This is a simple discussion forum for LCWO users. Feel free to use it for any kind of discussion related to this website.
Posted: 2014-06-19 22:10
It is amazing how much hearing has to do with this. One must learn to hear just the sound of each letter given. Not what makes up the letter. You must not hear the dits and das. Success seems to be directly tied into how one listens.
I had to leave this for a year to get the dits and das out of my mind. It is going better now. I have hope that I can do this.
I learned the code from a book. I have been able to send for a bit but I could not receive at all. I tried to learn this twice, for 6 months at a time. I just could not get the dits and das out of my mind. I made it up to lesson 21. I gave myself a one year break and I am now back trying to do this again. I do not want to give this up.
The dits and das are out of my mind at least for now. I cannot believe how much bettr this can be if one can learn to properly listen.
I hope this can help someone. This is what has helped me. I just listen to the sound of each letter given.
Posted: 2014-06-20 18:37
Congratulations :) Keep ut with the good work.
Posted: 2014-06-21 00:15
I tip my hat to your persistence, which is a rare commodity in todays' always plugged in, instant gratification society.
Keep going Lynn, keep going.
Posted: 2014-06-23 06:55
I thank you for your comments. It is kind of you to take the time. I have hope that we all can do great at learning this. I have talked to so many that just could not do so. I have learned that not all can get there brain to accept this. I know they say that anyone can learn this but in my experience that is just not the case. Good luck to us all.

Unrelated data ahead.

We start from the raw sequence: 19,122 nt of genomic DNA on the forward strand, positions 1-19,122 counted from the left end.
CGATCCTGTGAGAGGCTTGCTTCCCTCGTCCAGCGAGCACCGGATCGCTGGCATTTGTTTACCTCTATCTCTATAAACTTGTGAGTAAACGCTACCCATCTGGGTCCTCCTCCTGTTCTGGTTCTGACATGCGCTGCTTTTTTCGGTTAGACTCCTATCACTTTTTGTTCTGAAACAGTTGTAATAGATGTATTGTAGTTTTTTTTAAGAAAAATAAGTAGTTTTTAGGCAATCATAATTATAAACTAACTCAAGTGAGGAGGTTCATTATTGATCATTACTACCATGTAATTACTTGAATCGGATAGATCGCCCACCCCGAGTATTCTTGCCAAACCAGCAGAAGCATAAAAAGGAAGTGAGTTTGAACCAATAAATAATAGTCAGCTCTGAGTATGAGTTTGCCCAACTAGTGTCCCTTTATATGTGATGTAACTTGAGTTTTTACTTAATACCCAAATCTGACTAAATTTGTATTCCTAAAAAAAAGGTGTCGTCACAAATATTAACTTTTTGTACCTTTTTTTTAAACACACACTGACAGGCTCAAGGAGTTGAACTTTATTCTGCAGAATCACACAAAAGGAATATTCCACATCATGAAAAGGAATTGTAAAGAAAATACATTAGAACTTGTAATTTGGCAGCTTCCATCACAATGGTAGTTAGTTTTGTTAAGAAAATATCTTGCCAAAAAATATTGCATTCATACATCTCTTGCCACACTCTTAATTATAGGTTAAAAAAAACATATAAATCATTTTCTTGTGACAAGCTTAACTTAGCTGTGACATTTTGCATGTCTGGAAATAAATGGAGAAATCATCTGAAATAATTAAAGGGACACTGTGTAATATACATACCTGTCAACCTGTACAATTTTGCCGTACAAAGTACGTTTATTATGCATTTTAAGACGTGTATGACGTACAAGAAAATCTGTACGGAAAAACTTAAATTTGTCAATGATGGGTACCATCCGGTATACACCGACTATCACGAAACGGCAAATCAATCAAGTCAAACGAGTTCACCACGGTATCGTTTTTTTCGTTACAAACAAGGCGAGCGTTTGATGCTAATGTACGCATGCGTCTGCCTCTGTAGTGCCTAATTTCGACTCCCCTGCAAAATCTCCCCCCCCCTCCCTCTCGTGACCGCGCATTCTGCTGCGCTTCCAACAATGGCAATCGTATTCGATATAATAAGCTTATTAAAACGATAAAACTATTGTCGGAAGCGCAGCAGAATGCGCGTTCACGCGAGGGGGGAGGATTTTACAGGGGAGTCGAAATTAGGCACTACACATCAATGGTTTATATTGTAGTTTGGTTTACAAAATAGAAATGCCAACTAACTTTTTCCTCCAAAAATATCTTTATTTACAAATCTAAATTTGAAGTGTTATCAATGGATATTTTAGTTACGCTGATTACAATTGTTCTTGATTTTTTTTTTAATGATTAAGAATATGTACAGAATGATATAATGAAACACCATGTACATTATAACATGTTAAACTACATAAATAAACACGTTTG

I think it is impressive just to try.
Posted: 2014-06-23 22:36
After learning dits and dahs written down and counting dits for numbers di di di di dah oh number 4...I too hit a wall and left the world of morse but for quite a while longer than you (14 years) but I am now back and have made contacts using morse and am working to improve my listening speed and get rid of bad habits.
I wish I had known to just learn morse by ear and not learn how to write it (a skill im sure I will never use).
Keep at the practice !
Posted: 2014-06-24 18:56
This is an interesting statement to me. I have learned that the real key to learning morse is to listen to the sound of each letter. Not what makes it up, but I write down each letter as I hear it. Perhaps I should only head copy. The problem with this is that I forget what I heard past a few letters. I am not at the point that I can recognize words. Perhaps Dean would comment a bit more on this. I would love to hear what you have to say.
Posted: 2014-06-24 23:58
I am brand new to CW, on lesson 3 "R" I keep getting the R and K mixed up...sometimes I do great other times not so much. In between listening sessions I have been using the TX training using my name and callsign. I find that when I am tired I get distracted easily then my copy to out the window.
I'm just plugging away and not being to hard on myself. I'm doing this not because I have to, no code requirement, but rather because I want to, that seems to make all the difference.